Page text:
Herniated Disc vs. Bulging Disc

herniated disc

We don’t usually give our spines much thought – they are simply part of our anatomy. We know they help keep us upright, but that’s about all the attention they get – unless we have back pain. All of a sudden, there’s a spotlight on the spine, and its component parts – vertebrae and discs – are examined. The older we get, the more likely we are to suffer from common spinal issues: bulging or herniated discs.

The Spinal Column: Vertebrae and Discs

In addition to being part of the foundation that supports our bodies’ soft tissues, the spine plays a critical role: it protects the spinal cord, that rope of nervous tissue connecting the brain to other parts of the body, allowing messages to travel throughout our physical structures.

The spinal column has two component parts: vertebrae, the individual, articulated rings of bone that encase the spinal cord; and discs, the cushions that separate the vertebrae and protect them from grinding against each other.

Discs are made up of a fibrous outer layer of tough cartilage surrounding a gel-like centre of soft cartilage. Over time, these discs show evidence of wear and tear. They dehydrate and the cartilage becomes stiff, which can lead to both bulging discs and herniated discs – and potential pain.

Herniated Disc vs. Bulging Disc: Differentiating Disc Difficulties

Often, people assume a disc is a disc is a disc, but there is a difference between a bulging disc and a herniated disc.

A bulging disc results when stiffening causes the outer layer of cartilage to bulge out around its circumference, looking, as the Mayo Clinic describes like “like a hamburger that’s too big for its bun.” The bulge generally affects a quarter or more of the outer layer of tough cartilage.

A herniated disc occurs when a crack in the outer layer of tough cartilage allows some of the softer, gel-like layer to protrude out of the disc. It is also known as a slipped disc or a ruptured disc. The problem is confined to the area around the crack.

bulging disk

Causes of Disc Problems

As noted, discs lose water as we age, becoming less flexible and more prone to dislocating or tearing from bending or twisting. Bad posture can lead to disc issues, as can work that requires repetitive lifting, bending, driving or standing. If you habitually use your back and arms to pick up heavy objects, rather than relying on the power of your lower body, you are at risk.

Risk factors for disc problems include:

  • Genetics. Some people are pre-disposed to disc weakness.
  • Weight. Additional body weight puts pressure on the discs in your lower back.
  • Occupation. People who have physically demanding jobs are at greater risk of disc injury than others.

Symptoms of Disc Issues: Herniated Disc Symptoms

A bulging or herniated disc may produce no symptoms at all – you may never know that you have one. Symptoms generally arise when the problem disc places pressure on nearby nerves or inflames the nerves, causing pain. Common herniated disc symptoms include:

  • Pain at the site of the nerve compression.
  • Arm or leg pain; when you sneeze or cough, pain may also shoot through these appendages.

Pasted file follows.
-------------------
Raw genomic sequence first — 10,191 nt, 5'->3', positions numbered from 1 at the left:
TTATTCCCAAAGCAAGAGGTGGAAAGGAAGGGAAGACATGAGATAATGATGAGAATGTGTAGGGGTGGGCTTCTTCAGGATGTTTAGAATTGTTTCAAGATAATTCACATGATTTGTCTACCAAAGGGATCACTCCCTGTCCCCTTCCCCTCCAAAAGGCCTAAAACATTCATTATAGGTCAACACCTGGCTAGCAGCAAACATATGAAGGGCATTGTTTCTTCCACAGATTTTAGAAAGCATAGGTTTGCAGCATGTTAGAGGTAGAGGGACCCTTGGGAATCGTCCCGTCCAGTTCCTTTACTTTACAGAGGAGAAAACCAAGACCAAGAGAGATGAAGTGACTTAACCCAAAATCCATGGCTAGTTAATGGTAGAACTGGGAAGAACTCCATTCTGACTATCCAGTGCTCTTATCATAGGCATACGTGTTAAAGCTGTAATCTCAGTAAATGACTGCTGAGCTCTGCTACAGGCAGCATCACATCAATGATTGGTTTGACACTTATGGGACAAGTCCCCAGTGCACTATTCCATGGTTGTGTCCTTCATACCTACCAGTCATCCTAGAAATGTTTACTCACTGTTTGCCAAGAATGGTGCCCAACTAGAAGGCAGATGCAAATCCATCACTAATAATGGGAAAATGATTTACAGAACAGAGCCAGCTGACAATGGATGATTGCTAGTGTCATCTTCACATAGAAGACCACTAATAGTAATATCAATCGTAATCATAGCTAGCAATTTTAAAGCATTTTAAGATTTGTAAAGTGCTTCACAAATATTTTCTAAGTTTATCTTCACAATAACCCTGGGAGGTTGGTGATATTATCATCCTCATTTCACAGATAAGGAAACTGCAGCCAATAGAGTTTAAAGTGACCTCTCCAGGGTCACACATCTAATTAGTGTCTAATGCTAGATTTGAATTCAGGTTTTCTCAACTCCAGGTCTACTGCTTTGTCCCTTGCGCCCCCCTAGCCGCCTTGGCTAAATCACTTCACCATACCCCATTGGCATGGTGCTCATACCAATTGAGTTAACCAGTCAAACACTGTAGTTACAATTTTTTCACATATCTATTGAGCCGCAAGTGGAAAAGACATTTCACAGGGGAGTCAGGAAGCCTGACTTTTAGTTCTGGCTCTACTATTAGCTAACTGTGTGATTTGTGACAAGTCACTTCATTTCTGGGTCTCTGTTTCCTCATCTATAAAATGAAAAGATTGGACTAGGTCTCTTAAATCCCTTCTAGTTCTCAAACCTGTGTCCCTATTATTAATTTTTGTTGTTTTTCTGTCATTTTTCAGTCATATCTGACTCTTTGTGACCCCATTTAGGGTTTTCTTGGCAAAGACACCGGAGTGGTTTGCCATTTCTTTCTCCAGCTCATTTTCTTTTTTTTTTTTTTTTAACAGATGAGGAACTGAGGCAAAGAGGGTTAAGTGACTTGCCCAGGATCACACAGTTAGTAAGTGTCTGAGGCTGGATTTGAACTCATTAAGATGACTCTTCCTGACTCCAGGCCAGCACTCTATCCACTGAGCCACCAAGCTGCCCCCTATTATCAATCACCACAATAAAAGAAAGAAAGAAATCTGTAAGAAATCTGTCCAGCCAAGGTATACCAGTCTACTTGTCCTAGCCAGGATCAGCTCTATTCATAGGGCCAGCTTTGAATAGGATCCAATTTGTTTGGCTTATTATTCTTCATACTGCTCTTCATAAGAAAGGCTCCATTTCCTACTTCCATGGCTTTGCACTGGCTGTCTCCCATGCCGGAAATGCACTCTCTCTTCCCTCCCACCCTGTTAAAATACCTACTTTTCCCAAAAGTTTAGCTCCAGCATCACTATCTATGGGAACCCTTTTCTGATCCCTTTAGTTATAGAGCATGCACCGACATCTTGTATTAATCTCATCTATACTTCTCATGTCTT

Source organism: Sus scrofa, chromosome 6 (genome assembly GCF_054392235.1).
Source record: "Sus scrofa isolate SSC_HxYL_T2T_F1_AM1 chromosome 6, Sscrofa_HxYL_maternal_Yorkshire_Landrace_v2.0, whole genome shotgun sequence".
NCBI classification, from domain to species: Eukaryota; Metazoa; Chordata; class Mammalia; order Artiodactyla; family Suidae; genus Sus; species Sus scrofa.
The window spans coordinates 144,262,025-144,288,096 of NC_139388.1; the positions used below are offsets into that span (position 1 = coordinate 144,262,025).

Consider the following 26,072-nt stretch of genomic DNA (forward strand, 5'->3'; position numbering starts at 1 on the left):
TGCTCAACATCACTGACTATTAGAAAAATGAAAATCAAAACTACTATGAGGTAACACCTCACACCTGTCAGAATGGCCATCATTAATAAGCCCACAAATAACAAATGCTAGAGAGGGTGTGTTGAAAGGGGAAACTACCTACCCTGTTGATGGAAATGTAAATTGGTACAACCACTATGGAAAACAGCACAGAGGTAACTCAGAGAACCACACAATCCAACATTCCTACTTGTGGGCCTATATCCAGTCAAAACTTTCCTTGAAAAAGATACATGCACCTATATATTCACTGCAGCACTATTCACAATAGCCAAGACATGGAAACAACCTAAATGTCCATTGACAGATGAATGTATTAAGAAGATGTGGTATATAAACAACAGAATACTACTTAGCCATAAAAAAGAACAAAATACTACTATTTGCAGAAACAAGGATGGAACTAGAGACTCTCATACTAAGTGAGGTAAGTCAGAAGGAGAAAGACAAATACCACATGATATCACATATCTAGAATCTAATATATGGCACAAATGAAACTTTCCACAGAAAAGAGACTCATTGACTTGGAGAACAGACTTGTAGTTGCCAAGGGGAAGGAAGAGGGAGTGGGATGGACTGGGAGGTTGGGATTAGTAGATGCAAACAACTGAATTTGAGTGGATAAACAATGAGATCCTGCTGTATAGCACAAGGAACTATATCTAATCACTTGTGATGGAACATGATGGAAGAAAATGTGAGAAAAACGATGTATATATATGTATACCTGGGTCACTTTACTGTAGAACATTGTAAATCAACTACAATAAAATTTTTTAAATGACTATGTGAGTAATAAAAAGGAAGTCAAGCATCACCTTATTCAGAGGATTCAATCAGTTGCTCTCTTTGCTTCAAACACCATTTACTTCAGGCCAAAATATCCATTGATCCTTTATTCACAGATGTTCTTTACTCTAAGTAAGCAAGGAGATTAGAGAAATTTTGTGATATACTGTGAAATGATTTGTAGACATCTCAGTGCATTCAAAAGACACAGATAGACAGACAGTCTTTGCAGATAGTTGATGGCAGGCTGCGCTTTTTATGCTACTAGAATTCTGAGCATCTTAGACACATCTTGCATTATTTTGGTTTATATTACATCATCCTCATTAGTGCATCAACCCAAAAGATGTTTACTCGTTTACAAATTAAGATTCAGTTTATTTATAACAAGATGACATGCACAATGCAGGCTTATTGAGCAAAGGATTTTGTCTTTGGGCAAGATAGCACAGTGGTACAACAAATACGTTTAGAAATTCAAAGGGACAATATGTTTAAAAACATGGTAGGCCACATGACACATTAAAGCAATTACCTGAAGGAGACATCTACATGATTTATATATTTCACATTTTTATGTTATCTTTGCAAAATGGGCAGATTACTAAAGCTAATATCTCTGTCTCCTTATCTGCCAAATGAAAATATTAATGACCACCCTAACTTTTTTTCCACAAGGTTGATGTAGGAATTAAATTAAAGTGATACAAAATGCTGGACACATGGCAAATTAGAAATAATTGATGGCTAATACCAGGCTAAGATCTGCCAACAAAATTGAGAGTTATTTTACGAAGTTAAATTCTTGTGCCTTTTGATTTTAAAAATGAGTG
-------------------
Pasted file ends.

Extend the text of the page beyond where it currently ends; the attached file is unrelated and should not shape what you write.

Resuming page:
• Tingling or numbness in related parts of the body.
  • Muscle weakness in the arms or legs, causing stumbling or an inability to hold objects; or
  • Muscle spasms.

Treating Disc Problems: Bulging and Herniated Disc Treatment

By avoiding painful positions, following a prescribed exercise regimen and taking pain medication, you should feel better within a few days. When it comes to bulging or herniated disc treatment, your doctor may prescribe physiotherapy as a way of relieving pain and strengthening your body to prevent further injury.

Physiotherapy treatment for bulging or herniated disc may include:

  • Active treatment. Active treatment addresses flexibility, posture, strength, core stability, and joint movement and often includes
    • Spinal traction. Spinal traction gently separates the spinal bones or vertebrae of the neck and back.
    • Flexibility exercises. Ward off stiffness and prepare you for more vigorous movement.
    • Hydrotherapy. Water aerobics are preferable to passive treatment, conditioning your body without undue stress.
    • Core strengthening. Core muscles assist your back muscles in supporting your spine; if they are weak, there is extra pressure on your back.
    • Muscle strengthening. Strong muscles help support your spine and allow you to cope with pain more easily.
  • Deep tissue massage. Relieves deep muscle tension and spasms that prevent movement of the muscles in the affected area.
  • Hot and cold therapies. Your physiotherapist may alternate these complementary treatments. Heat increases blood flow to the area to help healing and to remove waste by-products. Cold slows circulation to reduce muscle inflammation and pain.

If rest, medication and physical therapy aren’t relieving your herniated disc symptoms, your physician may prescribe surgery to remove the herniated portion of the disc, but this is only necessary in a small minority of cases. He or she may also suggest alternative treatments such as acupuncture, yoga or chiropractic spinal manipulation to relieve ongoing pain.

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